- Associated Press - Wednesday, June 18, 2014
Firefighters rescue 2 men from flooded ditch

GERMANTOWN, Wis. (AP) - Firefighters have rescued two men whose truck rolled into a flooded ditch in southeastern Wisconsin.

Germantown Fire Chief Gary Weiss says the men are lucky they didn’t end up upside down, because they could have drowned.

The rollover happened Wednesday morning on Highway 41/45 as another round of storms passed through southern Wisconsin.

The Milwaukee Journal Sentinel (http://bit.ly/1lAArm1http://bit.ly/1lAArm1 ) reports it took firefighters about a half-hour to rescue the men. Firefighters had to deal with chest-high water in the ditch from heavy rainfall and crossed the ditch by laying ladders across the water to the truck.

Both men were hurt but are expected to survive.

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Information from: Milwaukee Journal Sentinel, http://www.jsonline.comhttp://www.jsonline.com

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Southern Wisconsin cleans up after storms

MADISON, Wis. (AP) - Homeowners and repair crews cleaned up and restored electricity Wednesday after another round of severe storms hammered southern Wisconsin, toppling trees, knocking down power lines and flooding streets.

Authorities said they received no reports of any injuries. The storm surged into the Madison area during the morning commute just before 8 a.m., dumping sheets of rain that reduced visibility on Interstate 94 to less than 100 yards. Drivers stopped under overpasses or along the highway’s shoulders to wait out the deluge.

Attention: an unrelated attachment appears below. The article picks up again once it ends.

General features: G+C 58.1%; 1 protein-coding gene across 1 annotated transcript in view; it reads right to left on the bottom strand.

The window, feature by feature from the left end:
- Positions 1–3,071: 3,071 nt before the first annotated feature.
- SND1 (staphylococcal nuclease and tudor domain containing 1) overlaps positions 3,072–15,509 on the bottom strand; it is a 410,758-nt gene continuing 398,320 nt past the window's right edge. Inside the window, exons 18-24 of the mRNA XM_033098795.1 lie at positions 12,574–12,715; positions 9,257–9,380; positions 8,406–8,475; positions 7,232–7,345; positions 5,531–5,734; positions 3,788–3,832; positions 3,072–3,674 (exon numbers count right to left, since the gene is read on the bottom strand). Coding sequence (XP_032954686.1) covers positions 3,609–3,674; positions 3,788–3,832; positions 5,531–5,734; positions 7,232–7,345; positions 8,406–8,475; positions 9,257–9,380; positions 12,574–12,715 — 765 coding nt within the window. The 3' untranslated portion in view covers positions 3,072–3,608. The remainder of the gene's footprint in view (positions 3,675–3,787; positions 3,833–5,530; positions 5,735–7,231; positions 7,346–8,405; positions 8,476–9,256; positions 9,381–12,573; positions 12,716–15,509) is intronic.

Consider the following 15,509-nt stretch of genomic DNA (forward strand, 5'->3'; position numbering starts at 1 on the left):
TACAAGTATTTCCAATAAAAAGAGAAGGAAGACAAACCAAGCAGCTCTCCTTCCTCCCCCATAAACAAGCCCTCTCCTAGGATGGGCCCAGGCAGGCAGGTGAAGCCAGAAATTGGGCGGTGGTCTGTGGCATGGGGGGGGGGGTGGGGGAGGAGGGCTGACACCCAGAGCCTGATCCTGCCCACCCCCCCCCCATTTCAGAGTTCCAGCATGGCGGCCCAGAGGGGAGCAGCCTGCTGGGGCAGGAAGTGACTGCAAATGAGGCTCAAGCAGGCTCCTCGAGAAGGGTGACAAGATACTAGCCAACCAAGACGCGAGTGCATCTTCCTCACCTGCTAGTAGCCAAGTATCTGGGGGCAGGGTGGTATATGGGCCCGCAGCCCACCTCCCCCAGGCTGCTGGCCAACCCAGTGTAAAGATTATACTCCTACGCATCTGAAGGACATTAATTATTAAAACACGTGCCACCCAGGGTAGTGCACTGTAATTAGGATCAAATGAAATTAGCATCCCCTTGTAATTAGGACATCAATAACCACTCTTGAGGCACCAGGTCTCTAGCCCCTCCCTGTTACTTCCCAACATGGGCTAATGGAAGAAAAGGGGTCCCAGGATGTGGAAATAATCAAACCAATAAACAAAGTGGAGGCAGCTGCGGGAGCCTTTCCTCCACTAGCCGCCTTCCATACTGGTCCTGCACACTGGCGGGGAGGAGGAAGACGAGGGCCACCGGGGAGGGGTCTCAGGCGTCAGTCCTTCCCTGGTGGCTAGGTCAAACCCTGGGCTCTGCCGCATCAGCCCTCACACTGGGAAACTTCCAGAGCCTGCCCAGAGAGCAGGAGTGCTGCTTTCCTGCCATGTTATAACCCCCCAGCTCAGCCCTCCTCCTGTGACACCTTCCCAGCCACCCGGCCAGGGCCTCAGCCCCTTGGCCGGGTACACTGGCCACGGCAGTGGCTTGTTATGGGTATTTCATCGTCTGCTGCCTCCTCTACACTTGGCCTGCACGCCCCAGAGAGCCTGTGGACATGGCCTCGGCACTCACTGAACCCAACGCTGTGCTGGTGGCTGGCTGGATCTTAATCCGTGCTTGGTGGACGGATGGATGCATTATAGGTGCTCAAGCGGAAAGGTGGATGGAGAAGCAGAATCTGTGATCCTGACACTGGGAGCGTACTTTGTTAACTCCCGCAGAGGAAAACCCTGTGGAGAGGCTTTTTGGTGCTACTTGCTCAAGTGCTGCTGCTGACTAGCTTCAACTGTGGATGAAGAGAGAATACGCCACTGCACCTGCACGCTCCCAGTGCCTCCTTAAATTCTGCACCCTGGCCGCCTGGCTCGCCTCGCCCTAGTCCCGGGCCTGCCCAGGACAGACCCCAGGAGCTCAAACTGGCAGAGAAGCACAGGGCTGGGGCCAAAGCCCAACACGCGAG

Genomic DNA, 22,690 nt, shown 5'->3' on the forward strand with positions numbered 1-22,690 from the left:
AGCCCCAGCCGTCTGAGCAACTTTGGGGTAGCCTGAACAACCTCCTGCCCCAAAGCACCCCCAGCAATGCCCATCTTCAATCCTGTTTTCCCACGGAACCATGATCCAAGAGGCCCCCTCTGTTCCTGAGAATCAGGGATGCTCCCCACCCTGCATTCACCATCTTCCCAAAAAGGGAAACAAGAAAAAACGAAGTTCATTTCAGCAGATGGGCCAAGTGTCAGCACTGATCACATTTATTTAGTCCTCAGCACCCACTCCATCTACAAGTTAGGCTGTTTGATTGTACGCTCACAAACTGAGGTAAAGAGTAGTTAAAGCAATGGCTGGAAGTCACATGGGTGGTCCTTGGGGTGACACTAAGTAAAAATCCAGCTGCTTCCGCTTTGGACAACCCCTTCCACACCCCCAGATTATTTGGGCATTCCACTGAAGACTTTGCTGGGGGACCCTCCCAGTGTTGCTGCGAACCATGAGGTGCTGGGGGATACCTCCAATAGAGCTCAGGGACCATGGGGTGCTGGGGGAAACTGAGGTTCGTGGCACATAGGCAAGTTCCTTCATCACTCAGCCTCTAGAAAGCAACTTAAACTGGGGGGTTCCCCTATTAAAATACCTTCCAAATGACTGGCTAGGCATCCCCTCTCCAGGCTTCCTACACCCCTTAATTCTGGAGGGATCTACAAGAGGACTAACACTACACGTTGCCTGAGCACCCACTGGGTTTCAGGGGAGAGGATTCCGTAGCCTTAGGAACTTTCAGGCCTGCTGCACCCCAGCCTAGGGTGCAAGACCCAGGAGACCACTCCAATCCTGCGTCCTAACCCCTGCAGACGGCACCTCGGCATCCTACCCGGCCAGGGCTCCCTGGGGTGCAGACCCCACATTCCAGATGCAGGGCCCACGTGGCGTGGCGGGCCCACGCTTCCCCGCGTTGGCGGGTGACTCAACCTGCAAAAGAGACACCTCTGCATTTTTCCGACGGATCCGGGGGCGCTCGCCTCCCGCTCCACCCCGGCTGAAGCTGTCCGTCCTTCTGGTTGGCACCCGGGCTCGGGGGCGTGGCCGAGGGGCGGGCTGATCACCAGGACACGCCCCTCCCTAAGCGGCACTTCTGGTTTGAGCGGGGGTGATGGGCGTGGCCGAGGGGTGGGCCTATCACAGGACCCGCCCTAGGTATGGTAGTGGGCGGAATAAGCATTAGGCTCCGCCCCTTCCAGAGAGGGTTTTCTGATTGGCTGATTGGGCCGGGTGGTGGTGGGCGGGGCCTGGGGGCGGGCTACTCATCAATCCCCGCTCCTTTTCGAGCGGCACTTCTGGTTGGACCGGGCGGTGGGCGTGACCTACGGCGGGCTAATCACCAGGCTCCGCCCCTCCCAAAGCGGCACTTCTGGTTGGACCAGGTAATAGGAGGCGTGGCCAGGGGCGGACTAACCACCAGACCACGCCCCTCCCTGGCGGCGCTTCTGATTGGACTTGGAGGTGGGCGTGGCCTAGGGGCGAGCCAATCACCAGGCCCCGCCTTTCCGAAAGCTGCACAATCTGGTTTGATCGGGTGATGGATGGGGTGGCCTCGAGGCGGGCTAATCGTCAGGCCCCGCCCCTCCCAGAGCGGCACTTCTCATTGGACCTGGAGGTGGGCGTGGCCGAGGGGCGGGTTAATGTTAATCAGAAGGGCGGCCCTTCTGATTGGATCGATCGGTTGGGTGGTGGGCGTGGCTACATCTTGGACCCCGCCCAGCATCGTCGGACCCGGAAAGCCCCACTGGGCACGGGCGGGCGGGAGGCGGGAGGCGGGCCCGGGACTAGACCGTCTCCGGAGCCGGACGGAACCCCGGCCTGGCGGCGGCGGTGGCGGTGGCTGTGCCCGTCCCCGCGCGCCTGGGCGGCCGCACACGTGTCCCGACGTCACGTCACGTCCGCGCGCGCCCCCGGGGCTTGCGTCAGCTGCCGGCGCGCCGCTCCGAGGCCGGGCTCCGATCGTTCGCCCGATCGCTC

Damage in Madison, Cottage Grove and Sun Prairie on Wednesday morning was sporadic, said Dane County Emergency Management specialist Carrie Meier. At least five houses and five vehicles in Sun Prairie were damaged by fallen trees, county officials said. State emergency management officials said the National Weather Service confirmed either straight-line winds or a microburst - an intense, localized downdraft - occurred in Sun Prairie and Cottage Grove.

Numerous trees were uprooted in a neighborhood on the far west side of Madison, including one that crushed a van in a driveway and others that blocked streets. Traffic lights were out in downtown Madison and police closed several streets.

The National Weather Service issued a tornado warning based on radar readings, but Meier said a tornado didn’t touch down. State emergency officials said winds reached maximum speeds of only 55 mph but the soil was so moist that the winds were able to knock down trees and power lines.

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